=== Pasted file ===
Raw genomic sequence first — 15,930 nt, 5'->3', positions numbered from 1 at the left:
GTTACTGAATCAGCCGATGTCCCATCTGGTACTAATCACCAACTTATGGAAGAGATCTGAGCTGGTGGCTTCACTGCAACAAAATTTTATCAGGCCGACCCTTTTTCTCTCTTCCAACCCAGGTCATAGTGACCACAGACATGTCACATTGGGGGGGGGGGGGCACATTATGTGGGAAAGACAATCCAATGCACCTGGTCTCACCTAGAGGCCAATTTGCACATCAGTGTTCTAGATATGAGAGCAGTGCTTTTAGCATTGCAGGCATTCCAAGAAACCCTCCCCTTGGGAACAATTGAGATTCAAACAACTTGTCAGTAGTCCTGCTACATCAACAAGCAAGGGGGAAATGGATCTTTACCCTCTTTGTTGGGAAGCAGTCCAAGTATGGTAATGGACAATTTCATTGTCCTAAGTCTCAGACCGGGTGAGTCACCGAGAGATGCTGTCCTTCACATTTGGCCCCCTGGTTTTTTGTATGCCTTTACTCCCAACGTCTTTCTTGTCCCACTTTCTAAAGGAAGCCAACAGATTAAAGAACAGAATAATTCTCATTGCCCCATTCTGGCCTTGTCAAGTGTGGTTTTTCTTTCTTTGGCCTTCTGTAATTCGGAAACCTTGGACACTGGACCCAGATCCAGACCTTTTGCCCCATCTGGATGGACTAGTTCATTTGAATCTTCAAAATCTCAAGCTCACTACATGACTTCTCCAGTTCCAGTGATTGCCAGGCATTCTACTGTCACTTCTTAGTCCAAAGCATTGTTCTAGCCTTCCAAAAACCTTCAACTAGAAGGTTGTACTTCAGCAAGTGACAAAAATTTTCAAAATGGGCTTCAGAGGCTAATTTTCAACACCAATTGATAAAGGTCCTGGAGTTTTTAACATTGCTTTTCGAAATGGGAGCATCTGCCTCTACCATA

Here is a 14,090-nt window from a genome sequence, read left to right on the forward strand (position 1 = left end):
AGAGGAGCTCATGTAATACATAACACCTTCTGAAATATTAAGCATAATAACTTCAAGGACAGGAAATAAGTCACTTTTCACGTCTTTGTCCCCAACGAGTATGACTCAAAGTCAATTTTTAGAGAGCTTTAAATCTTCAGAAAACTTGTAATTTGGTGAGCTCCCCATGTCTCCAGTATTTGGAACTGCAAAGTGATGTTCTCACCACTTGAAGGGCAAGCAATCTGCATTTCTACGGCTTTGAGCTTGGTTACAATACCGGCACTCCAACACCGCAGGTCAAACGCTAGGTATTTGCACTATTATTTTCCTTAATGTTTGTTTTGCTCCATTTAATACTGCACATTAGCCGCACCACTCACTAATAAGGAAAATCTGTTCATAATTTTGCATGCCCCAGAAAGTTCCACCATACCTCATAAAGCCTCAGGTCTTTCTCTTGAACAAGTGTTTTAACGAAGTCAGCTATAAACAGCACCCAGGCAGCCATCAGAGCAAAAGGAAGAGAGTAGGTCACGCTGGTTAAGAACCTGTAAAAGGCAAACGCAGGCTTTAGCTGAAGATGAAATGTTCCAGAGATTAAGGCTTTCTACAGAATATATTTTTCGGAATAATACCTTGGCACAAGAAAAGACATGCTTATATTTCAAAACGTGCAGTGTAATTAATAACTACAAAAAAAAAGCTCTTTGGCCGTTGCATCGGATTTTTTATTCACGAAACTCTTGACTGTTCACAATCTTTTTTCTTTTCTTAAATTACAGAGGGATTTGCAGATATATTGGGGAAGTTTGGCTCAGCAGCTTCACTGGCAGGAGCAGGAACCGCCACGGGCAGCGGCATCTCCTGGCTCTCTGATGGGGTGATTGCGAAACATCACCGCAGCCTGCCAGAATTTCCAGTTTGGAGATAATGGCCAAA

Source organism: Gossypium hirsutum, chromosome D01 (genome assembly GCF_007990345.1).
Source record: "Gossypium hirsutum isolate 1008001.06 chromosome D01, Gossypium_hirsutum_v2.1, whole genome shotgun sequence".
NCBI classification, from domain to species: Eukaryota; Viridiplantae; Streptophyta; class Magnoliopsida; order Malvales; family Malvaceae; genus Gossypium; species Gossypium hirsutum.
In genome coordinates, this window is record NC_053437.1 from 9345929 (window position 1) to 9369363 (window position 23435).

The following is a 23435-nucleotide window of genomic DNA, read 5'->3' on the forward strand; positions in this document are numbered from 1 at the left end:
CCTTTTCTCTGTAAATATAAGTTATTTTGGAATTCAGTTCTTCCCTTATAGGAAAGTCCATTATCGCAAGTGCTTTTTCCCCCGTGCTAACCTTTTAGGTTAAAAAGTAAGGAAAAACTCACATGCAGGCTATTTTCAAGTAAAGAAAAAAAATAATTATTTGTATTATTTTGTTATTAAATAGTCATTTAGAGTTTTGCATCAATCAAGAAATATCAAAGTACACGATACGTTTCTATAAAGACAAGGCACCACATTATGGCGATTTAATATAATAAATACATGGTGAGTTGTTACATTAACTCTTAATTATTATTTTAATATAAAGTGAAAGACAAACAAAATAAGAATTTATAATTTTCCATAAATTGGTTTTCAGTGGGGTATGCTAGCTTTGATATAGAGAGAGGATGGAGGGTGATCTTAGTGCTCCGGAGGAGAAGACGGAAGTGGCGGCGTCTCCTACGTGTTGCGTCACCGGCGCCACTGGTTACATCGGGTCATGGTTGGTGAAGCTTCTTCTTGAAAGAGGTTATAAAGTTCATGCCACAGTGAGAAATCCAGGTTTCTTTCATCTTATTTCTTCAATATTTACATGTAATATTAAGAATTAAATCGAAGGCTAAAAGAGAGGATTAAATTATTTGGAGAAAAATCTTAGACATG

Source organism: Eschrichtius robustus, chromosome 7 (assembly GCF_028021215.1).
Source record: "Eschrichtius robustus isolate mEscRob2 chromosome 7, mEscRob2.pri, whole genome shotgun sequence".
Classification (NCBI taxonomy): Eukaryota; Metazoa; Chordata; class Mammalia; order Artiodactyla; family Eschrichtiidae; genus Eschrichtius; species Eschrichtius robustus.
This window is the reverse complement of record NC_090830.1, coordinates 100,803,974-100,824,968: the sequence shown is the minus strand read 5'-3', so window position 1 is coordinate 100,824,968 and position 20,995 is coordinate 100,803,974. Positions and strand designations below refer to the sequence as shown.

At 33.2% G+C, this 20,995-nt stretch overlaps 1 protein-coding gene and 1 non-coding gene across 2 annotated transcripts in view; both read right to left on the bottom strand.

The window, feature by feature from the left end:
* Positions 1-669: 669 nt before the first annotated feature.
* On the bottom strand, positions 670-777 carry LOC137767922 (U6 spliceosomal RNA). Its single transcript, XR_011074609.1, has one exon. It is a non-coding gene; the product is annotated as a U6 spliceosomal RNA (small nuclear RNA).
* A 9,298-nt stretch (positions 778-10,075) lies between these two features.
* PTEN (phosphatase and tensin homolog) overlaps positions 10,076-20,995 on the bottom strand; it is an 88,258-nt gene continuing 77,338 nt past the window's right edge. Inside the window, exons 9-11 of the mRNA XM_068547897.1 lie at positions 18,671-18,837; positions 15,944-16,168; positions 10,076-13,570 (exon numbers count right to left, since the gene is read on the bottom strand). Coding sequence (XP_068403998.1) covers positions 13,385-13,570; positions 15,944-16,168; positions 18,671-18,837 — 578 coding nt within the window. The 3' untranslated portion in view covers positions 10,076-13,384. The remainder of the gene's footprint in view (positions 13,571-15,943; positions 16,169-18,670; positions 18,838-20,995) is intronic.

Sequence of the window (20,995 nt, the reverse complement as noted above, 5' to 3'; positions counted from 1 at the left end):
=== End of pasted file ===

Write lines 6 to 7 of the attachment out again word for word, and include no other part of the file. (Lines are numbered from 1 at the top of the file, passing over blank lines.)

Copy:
Source record: "Gossypium hirsutum isolate 1008001.06 chromosome D01, Gossypium_hirsutum_v2.1, whole genome shotgun sequence".
NCBI classification, from domain to species: Eukaryota; Viridiplantae; Streptophyta; class Magnoliopsida; order Malvales; family Malvaceae; genus Gossypium; species Gossypium hirsutum.